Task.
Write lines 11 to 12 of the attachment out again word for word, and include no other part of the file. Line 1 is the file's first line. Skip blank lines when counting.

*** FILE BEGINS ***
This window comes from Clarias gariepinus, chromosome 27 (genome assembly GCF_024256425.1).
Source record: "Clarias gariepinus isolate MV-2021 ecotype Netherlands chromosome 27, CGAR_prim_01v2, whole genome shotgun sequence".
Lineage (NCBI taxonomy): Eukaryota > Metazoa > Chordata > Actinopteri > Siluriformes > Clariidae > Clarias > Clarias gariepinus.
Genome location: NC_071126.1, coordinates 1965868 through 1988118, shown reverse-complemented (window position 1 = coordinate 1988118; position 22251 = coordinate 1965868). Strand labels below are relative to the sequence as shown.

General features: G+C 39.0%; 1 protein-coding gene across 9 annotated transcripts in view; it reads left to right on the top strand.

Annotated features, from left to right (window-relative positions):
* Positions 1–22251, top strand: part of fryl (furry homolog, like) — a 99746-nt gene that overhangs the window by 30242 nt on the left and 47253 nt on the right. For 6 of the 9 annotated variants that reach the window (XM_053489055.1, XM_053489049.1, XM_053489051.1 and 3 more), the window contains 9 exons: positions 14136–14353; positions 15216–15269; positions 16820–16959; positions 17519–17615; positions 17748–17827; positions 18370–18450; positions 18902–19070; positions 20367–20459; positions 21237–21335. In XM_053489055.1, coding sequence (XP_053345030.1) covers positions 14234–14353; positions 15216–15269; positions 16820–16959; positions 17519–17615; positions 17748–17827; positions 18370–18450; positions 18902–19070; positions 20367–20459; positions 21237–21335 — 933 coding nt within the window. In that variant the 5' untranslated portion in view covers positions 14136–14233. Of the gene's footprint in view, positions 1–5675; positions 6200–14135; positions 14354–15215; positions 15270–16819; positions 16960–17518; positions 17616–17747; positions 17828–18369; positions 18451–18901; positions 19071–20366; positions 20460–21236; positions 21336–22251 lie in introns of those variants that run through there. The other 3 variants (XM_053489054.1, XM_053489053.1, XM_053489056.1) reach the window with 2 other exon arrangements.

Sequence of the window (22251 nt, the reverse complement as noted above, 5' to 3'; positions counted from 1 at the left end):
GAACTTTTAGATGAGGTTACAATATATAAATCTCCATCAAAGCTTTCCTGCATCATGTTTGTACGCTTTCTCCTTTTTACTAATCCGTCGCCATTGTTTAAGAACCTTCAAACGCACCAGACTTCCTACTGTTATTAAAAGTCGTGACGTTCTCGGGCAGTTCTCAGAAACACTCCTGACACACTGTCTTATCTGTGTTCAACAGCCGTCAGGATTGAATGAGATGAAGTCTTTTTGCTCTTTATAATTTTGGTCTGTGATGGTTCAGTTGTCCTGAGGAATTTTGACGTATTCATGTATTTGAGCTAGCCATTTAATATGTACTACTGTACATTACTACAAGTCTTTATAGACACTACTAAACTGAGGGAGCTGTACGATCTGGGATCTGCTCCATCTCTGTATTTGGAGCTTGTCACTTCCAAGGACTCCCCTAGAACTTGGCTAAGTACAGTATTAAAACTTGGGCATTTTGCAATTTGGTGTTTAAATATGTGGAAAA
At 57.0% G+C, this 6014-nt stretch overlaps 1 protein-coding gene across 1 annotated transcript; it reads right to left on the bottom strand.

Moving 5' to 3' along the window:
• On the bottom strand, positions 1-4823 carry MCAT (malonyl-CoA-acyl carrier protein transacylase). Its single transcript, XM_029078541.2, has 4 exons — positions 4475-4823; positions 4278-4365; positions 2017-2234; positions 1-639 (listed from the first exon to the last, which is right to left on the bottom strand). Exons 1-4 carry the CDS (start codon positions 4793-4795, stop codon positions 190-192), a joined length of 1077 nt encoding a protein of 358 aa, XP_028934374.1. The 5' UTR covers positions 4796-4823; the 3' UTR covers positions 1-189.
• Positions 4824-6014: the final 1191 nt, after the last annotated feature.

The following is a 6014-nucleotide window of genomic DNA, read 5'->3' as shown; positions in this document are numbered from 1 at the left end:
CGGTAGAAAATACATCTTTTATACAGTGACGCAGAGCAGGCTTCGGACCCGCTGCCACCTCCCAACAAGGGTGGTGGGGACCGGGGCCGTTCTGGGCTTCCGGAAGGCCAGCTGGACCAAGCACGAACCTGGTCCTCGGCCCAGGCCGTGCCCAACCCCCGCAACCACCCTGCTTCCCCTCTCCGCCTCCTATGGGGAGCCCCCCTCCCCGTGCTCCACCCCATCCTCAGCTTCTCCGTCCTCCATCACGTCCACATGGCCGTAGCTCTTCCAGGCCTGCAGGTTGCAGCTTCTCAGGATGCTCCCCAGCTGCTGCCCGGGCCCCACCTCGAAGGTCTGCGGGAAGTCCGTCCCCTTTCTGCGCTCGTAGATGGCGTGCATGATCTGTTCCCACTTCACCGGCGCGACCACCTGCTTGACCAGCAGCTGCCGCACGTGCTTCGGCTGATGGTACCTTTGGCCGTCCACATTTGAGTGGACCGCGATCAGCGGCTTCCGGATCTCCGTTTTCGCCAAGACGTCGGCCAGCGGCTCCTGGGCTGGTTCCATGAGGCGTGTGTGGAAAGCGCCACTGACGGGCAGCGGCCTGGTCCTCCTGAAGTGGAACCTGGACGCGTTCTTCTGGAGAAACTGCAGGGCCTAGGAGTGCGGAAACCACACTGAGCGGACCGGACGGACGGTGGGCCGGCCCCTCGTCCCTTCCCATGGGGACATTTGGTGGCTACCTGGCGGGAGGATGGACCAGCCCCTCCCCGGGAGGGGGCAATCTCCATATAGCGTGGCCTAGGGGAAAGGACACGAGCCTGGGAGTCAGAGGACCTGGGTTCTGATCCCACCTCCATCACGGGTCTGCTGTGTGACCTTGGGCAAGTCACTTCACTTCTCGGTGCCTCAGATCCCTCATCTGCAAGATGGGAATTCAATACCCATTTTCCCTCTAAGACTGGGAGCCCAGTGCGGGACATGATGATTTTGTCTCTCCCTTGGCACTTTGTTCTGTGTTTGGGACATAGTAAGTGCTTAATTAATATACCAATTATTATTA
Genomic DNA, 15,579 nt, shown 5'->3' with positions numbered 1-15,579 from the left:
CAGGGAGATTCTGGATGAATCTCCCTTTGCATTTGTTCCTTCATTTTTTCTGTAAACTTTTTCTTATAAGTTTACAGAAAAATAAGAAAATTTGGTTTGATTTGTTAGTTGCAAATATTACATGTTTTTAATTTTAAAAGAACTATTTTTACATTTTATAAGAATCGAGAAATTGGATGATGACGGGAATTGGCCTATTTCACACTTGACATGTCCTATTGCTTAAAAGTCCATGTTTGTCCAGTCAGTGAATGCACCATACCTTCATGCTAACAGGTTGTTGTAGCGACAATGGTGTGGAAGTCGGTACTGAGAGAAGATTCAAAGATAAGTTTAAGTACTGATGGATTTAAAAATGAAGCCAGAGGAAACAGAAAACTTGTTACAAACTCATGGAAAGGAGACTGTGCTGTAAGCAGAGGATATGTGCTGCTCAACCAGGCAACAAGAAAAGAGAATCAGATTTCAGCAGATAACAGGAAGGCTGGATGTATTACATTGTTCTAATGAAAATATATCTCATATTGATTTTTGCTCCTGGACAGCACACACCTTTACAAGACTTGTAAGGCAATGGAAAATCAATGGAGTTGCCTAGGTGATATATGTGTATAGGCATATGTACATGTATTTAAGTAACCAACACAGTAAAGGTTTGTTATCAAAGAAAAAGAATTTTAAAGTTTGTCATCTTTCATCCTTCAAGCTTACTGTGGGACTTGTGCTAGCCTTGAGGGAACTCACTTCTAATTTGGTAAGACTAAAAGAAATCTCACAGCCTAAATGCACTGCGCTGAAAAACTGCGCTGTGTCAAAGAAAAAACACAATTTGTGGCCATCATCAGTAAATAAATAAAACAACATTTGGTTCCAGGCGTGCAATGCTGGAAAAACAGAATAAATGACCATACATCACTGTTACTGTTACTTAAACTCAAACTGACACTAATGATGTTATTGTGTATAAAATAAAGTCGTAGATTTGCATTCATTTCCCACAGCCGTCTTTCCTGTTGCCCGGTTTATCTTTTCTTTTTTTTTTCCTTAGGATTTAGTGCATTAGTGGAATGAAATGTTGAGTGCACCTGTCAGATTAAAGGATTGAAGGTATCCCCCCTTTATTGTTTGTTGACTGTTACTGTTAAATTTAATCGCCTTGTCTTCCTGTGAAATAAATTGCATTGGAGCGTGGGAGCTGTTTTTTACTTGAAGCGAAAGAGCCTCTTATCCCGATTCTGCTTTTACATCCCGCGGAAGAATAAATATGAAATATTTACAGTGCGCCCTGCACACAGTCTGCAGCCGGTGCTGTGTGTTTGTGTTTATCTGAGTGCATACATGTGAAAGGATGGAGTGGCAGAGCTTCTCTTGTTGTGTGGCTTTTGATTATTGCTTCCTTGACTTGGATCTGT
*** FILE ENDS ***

Moving 5' to 3' along the window:
• On the bottom strand, positions 1-4823 carry MCAT (malonyl-CoA-acyl carrier protein transacylase). Its single transcript, XM_029078541.2, has 4 exons — positions 4475-4823; positions 4278-4365; positions 2017-2234; positions 1-639 (listed from the first exon to the last, which is right to left on the bottom strand). Exons 1-4 carry the CDS (start codon positions 4793-4795, stop codon positions 190-192), a joined length of 1077 nt encoding a protein of 358 aa, XP_028934374.1. The 5' UTR covers positions 4796-4823; the 3' UTR covers positions 1-189.